People have a right to see the heavens unimpeded. With the recent rise of satellite mega constellations, it is being asked again and again, even though it was considered nonsensical for most of human history. There are thousands of mega constellations that could spark a multitrillion dollar orbital industry. The rise of mega constellations threatens to cause space debris that harms people on Earth and in space alike, as well as causing the night sky to be cluttered.

In January 2020 Scientific American was the first to report on a paper that argued that environmental legislation enacted more than a half-century ago may be illegal. The GAO was commissioned by Congress to look at the evidence for the claims. The report shows the high-stakes international debate over satellites' impacts on the night sky has only just begun. Although confined to the U.S., these decisions will have far-reaching ramifications around the world and dictate whether companies can operate in the US if their satellites harm the night sky.

The University of Cambridge has an astronomer who says that our society needs a bit of space. Commercial use of space is not a problem for me. There is a problem that it is out of control. I was surprised that there were no regulations when satellites increased. I was very happy to hear that it can't continue like that.

The launch of the first 60 satellites in the Starlink constellation was the beginning of the mega constellation era. To beam high-speed broadband Internet to all corners of the globe, Starlink builds and maintains a network of more than 12,000 communications satellites. The Starlink satellites were launched by the end of the year. Half of all active satellites in space are accounted for by the constellation, which has grown to more than 3000. Astronomers and members of the public were alarmed by the rapid rise of these satellites, all of which can be very bright in the sky when illuminated by sunlight. Satellites that pass overhead can be a nuisance for casual sky watchers. They are on the verge of becoming an essentially unmitigated disaster, regularly photobombing the delicate observations of facilities on the ground. Radio communications from these satellites can make it difficult for radio astronomy instruments to listen in on the distant universe.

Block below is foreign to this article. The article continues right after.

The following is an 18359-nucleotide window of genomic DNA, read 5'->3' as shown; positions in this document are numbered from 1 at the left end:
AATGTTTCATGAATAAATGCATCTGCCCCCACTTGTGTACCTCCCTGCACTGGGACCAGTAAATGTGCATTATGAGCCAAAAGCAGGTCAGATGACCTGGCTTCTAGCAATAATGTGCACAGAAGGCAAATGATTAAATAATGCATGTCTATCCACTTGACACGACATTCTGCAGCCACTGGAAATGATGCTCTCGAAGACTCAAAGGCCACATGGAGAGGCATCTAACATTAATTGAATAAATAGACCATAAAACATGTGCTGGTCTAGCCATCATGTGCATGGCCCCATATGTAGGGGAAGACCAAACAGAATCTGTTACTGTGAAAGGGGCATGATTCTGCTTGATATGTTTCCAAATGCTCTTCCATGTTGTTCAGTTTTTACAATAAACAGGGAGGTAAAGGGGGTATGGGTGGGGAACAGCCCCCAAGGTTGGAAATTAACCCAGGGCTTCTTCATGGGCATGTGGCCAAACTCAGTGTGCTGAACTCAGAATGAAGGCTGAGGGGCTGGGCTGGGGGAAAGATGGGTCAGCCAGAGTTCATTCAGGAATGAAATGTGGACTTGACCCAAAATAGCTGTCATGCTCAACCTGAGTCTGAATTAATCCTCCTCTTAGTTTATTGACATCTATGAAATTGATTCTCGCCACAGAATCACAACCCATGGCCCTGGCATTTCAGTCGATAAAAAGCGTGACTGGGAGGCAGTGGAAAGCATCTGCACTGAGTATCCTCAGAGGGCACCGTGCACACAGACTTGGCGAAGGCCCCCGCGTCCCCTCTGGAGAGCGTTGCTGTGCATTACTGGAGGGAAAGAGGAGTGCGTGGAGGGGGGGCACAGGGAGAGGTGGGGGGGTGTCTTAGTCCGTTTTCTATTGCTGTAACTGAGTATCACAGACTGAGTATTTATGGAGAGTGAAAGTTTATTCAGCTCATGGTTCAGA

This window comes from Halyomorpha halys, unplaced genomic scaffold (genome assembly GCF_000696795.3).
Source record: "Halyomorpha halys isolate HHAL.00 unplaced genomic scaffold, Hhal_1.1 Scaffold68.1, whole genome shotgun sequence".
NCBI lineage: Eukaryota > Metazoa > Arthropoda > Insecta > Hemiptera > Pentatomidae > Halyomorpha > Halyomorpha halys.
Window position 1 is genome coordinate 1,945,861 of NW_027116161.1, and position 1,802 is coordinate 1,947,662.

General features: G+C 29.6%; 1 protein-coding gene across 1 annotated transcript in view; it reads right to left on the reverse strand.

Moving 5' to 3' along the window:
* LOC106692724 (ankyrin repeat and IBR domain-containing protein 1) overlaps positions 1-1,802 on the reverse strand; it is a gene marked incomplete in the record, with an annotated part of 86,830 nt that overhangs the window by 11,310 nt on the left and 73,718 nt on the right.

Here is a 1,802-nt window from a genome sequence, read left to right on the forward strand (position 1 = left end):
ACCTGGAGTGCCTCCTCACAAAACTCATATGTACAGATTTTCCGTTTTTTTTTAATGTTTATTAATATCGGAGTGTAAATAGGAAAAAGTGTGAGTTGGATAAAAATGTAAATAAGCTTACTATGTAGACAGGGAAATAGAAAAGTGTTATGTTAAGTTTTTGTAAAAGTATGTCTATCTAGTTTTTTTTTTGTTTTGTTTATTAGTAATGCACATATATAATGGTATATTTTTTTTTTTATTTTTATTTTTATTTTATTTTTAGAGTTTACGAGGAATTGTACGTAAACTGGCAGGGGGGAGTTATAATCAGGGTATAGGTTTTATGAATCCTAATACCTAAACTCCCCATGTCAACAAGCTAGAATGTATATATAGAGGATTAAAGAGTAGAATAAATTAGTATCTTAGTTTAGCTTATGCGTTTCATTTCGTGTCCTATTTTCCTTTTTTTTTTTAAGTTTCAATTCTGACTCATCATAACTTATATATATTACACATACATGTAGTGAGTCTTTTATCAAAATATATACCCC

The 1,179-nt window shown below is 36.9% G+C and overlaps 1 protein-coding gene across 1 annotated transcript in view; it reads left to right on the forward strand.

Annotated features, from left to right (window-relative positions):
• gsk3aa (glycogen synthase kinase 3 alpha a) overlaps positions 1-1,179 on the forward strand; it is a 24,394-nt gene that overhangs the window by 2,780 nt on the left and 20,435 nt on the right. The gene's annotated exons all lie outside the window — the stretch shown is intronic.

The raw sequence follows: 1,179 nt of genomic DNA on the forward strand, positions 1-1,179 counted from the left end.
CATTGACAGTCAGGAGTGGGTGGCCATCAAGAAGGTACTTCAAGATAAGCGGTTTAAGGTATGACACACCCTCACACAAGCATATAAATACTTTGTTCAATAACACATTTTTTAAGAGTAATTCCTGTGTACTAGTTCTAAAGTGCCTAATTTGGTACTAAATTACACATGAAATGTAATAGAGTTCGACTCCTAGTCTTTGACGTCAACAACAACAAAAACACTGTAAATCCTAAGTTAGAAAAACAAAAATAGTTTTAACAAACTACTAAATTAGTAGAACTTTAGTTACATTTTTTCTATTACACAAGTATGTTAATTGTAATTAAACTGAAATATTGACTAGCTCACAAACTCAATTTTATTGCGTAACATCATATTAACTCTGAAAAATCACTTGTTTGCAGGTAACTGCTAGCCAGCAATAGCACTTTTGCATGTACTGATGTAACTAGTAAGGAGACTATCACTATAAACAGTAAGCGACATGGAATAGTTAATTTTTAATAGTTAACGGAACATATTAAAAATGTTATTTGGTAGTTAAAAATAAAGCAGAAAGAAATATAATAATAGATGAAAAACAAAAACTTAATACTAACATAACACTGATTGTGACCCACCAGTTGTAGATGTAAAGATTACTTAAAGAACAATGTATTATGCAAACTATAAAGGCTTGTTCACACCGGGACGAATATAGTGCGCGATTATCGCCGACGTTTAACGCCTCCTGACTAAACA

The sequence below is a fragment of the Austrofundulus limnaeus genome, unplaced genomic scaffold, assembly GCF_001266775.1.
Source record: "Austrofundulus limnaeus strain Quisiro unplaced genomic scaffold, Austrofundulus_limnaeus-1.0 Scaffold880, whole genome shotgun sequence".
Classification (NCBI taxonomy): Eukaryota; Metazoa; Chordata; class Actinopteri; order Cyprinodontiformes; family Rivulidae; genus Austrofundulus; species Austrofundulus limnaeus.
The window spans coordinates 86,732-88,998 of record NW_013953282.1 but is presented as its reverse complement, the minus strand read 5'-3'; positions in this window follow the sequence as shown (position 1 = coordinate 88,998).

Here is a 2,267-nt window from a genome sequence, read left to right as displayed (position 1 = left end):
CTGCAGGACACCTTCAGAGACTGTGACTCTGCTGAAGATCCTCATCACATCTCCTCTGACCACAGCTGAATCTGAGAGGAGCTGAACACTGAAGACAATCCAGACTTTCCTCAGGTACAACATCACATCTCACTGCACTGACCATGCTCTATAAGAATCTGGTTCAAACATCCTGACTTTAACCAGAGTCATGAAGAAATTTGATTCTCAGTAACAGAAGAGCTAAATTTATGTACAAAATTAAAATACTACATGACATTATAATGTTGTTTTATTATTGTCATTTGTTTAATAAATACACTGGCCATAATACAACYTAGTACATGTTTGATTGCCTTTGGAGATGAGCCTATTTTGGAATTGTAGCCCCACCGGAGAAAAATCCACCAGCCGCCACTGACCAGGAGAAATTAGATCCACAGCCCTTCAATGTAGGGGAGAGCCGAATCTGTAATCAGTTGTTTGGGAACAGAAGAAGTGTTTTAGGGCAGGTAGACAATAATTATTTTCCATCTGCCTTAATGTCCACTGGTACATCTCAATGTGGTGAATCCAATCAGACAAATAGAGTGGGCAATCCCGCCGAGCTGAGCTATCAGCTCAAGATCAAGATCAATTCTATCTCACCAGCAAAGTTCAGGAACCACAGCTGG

The regulatory approval of these satellites by the FCC may be in violation of the NEPA. The natural aesthetic of the night sky and the profession of astronomy may be protected under NEPA, but the FCC has so far sidestepped NEPA's oversight, thanks to a "categorical exclusion" granted in 1986 A congressional staffer gave Ryan's paper to a senator. The GAO was asked to determine if the FCC's categorical exclusion was still valid by the two senators. The GAO was asked to weigh in on whether the FCC should be allowed to license so many satellites.

On November 2, the results of this report were published. The FCC should revisit its categorical exclusion from NEPA and consider updating its procedures in light of the rise of mega constellations according to the GAO. Andrew Von Ah is a director at the GAO and one of the authors of the report. Von Ah says that the White House Council on Environmental Quality recommends that agencies visit categorical exclusions once every seven years. The FCC hasn't done that in a long time.

The FCC should review whether mega constellations affect the environment, revisit its categorical exclusion from NEPA, and codify what "extraordinary circumstances" would lead to NEPA review, according to the report. The FCC has not examined its categorical exclusion to make sure it is current and appropriate. The FCC has stated it would carry out a NEPA review in the case of extraordinary circumstances, but the agency's regulations don't list additional factors to explain what may constitute an extraordinary circumstance It's not clear if NEPA applies to the environment of outer space. Von Ah said this was the question. We didn't say if it does or does not. The FCC's process for making those determinations was the focus.